Cybersecurity At 1:16th Scale
Raytheon hacks into model truck in creative cybersecurity demonstration
Raytheon engineers hacked into a radio-controlled model truck to show how the company's technology can pinpoint vulnerabilities and fight off a cyber attack.
The demonstration, held by Raytheon's Cyber Operations and Development Evaluation (CODE) center, took place at the Association of the U.S. Army (AUSA) Annual Meeting and Exposition in Washington, D.C.
“We could’ve shown customers a 36-page slideshow that showcases the CODE center’s capabilities,” said Scott Harlan, the Raytheon engineer who will drive the R.C. vehicle at AUSA. “But this car’s way cooler.”
While hacking an R.C. truck may seem innocuous, the vulnerabilities Raytheon engineers exploit to manipulate a toy mirror those cyber criminals could exploit to gain access to real-world systems.
Last year, a 14-year-old hacked a car's computer during the Battelle CyberAuto Challenge in Troy, Michigan, allowing him to activate the remote starter, the windshield wipers and the horn – with a device he built in less than a night, using $15 in electronics store parts. The hack was a strong reminder that every item connected to the Internet of Things – from military systems to mobile devices to vehicles – must be protected.
“Much of the public thinks that cyber vulnerabilities only exist on their PCs or cell phones,” said Steve Rosenblum, senior director of the CODE center. “But in today’s Internet of Things, anything with an IP address or wireless connectivity – including smart TVs, new cars, thermostats, door locks and now even watches – can be hacked if it isn’t secure.”
Raytheon began the demonstration with a command and control attack.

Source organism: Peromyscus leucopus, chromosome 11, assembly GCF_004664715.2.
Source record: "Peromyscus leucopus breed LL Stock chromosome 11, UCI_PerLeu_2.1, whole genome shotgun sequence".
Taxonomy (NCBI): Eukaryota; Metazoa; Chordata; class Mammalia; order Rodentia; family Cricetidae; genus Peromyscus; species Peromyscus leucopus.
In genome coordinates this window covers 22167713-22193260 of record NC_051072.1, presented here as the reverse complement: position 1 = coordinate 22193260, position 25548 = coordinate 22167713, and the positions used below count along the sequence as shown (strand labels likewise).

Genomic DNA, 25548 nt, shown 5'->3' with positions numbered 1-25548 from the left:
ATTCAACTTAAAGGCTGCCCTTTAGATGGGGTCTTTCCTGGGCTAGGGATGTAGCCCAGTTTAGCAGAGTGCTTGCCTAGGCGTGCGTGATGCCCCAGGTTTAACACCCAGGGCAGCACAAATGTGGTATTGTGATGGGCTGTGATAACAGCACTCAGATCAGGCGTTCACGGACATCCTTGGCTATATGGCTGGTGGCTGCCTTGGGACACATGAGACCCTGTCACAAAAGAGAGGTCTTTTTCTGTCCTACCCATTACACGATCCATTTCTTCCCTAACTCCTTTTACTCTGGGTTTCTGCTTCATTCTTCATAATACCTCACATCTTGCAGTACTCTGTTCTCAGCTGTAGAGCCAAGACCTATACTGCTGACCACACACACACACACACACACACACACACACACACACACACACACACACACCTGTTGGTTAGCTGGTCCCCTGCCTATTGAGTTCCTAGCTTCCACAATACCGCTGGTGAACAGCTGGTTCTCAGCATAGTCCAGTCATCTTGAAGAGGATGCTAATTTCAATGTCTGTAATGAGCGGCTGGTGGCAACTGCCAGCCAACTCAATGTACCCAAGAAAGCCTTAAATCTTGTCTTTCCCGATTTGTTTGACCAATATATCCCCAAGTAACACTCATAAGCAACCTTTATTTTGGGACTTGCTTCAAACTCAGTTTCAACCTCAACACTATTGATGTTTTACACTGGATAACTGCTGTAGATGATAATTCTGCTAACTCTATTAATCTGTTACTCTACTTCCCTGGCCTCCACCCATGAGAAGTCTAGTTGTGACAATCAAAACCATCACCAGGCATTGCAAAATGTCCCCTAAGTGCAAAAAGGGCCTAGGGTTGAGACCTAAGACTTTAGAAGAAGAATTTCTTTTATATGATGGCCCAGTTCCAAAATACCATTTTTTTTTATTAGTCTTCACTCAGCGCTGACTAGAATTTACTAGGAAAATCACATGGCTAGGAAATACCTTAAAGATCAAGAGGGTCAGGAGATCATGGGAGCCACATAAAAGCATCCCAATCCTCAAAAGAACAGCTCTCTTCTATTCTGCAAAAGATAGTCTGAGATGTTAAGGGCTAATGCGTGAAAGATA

“We’ll be adding state-of-the-art sensors including video cameras, telemetry, GPS, radios and other electronic equipment to the platform, which will be potential vectors for cyber attacks,” Harlan said. “For example, we’ll be able to exploit GPS hardware to show the driver they’ve reached a waypoint by displaying pre-recorded footage. But in reality, we’ll have commandeered the vehicle.”
“We could even show an episode of Baywatch if we wanted,” Harlan said.
After Raytheon’s cyber ranges identify exploits, their Electronic Armor anti-tamper solution can prevent reverse engineering, modification and theft of critical information found in computer software and firmware.
“Electronic Armor solution has tamper detection and a ‘penalty response,’” said Damon Hardy, a mission manager for Raytheon’s Centers of Innovation. “For example, if someone were to insert a thumb drive into a computer to steal data, Electronic Armor could respond by uploading decoy data, setting off alarms, encrypting or erasing the data, or ‘bricking’ the computer.”
Raytheon requires that its military radars and weapons systems pass rigorous tests in real-world conditions. Bill Leigher, advanced solutions director at Raytheon’s Intelligence, Information and Services business, says cybersecurity technology must also meet rigorous standards.
“Raytheon is well aware of the many serious cyber threats in the world today,” said Leigher. “For many years, we’ve ensured that if our equipment comes under cyber attack, it will continue to work as advertised.”
As hackers and their tools become more sophisticated, their targets are expanding from military hardware to other connected items. Though electronics built in the '80s, '90s and '00s are still in use, they weren’t designed with cybersecurity in mind. This makes them prime candidates for cyber exploitation.
Rosenblum warned that equipment designed with protection against today’s threats may not be secure tomorrow. But he said Raytheon technology is designed to keep pace with adversaries that are constantly changing tactics and developing more sophisticated tools.
“Raytheon’s cyber-defenses are every bit as fluid and ever-changing,” he said.
Last Updated: 12/18/2015